Lambros Photiadis

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Lambros Photiadis

Lambros Photiadis (Greek: Λάμπρος Φωτιάδης, 1752-1805) was a Greek scholar, director of the Princely Academy of Bucharest and representative of the modern Greek Enlightenment.

Life[edit]

Photiadis was born in Ioannina (Epirus), northwestern Greece, when the region was under Ottoman rule. After finishing ground level studies in his home town he went to Bucharest. There he was a member of the court of the local lord, Alexander Mourousis.[1] Moreover he became a teacher at the Princely Academy of Bucharest, a notable educational institution focused on Greek language and culture. In 1792 he was appointed director of the institution, position he kept for 13 years, until his death in 1805. During this period the Academy reached its peak of popularity.[2] During the same period Photiadis held the office of the inspector of the Greek schools of Wallachia.[2]

Work[edit]

Photiadis introduced progressive teaching methods at the Greek schools in Wallachia and especially in the teaching of Ancient Greek, in order to become easily understood by his students.[3] He attracted a large number of Greek students, from all over the Ottoman Empire and as a result Bucharest became one of the leading centers of culture for the Greek people that time.[3] However, Photiadis was the teacher of various personalities that latter played a prominent role in the political and cultural renaissance of their nations: Greeks (Neophytos Doukas, Athanasios Christopoulos, Michael Christaris), Romanians (Dinicu Golescu) and Bulgarians (Nikola Pikolo).[2][4]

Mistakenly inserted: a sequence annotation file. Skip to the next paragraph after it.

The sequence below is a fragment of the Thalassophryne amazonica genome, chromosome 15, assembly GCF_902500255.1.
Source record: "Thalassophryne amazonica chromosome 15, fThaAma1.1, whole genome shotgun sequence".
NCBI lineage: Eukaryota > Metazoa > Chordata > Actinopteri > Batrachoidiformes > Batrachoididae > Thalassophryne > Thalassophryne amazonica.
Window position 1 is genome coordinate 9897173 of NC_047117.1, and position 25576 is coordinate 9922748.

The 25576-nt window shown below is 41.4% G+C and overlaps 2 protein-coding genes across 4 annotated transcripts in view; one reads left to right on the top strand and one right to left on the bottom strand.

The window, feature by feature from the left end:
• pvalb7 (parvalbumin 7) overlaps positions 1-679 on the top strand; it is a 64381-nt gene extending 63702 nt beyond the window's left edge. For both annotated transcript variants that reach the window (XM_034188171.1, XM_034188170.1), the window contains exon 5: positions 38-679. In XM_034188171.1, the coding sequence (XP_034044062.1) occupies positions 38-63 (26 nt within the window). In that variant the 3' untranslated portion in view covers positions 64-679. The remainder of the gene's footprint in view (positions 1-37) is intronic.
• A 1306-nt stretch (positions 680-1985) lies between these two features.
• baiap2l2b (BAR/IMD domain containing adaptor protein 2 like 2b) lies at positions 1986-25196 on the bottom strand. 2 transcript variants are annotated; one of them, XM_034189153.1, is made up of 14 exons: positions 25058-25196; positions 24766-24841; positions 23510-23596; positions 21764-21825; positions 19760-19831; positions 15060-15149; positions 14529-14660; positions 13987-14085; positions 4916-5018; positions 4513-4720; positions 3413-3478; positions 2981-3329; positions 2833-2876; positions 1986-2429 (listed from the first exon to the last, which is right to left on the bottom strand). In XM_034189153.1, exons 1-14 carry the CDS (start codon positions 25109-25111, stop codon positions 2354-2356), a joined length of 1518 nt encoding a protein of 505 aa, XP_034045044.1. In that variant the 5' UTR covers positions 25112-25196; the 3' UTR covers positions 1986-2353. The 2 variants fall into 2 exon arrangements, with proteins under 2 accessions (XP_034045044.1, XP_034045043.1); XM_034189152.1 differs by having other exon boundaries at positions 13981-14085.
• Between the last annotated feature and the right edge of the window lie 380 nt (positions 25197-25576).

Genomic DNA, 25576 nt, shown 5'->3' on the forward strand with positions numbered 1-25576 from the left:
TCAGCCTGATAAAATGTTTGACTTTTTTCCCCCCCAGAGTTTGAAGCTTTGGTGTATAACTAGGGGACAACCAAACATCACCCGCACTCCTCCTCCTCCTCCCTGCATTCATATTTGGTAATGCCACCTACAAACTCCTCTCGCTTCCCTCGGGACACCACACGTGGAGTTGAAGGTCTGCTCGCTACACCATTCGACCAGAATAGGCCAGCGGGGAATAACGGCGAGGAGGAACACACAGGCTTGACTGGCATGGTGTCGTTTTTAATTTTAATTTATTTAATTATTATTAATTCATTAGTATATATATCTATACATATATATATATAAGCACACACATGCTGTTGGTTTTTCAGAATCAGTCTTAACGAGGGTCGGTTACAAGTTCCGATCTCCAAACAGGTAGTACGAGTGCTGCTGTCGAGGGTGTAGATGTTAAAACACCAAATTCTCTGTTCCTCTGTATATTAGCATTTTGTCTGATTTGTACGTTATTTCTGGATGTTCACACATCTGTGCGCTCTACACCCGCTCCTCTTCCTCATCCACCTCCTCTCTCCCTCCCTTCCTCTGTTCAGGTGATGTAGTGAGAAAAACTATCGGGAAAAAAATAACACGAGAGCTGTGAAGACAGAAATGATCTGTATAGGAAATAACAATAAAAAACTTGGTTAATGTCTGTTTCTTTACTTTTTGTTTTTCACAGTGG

Although a progressive teacher, Photiades adopted a conservative approach in the Greek language question. He insisted in the use of archaic instead of vernacular Greek in education,[5][6] but without rejecting the use of vernacular entirely.[2]

References[edit]

  1. ^ Sakellariou, M. V. (1992). Macedonia, 4000 years of Greek history and civilization. Ekdotikè Athenon. p. 406. 
  2. ^ a b c d Biographisches Lexikon zur Geschichte Südosteuropas.. München: Oldenburg. 1979. pp. 352–353. ISBN 978-3-486-48991-0. 
  3. ^ a b Polioudakis, Georgios (2008). Die Übersetzung deutscher Literatur ins Neugriechische vor der Griechischen Revolution von 1821 (1. Aufl. ed.). Frankfurt am Main: Lang, Peter Frankfurt. p. 70. ISBN 978-3-631-58212-1. 
  4. ^ Siani-Davies, Peter; compilers, Mary Siani-Davies, (1998). Romania (Rev. ed. ed.). Oxford, England: Clio Press. p. 63. ISBN 978-1-85109-244-4. 
  5. ^ Argyropoulos, Roxane (1989). "A 19th Century Greek Scholar in Bucharest". Balkan studies: biannual publication of the Institute for Balkan Studies 30: 67–77. Retrieved 26 February 2012. 
  6. ^ Georgakopoulou, edited by Alexandra; Silk, Michael (2009). Standard languages and language standards : Greek, past and present ([Online-Ausg.]. ed.). Farnham, England: Ashgate Publ. Co. p. 254. ISBN 978-0-7546-6437-6.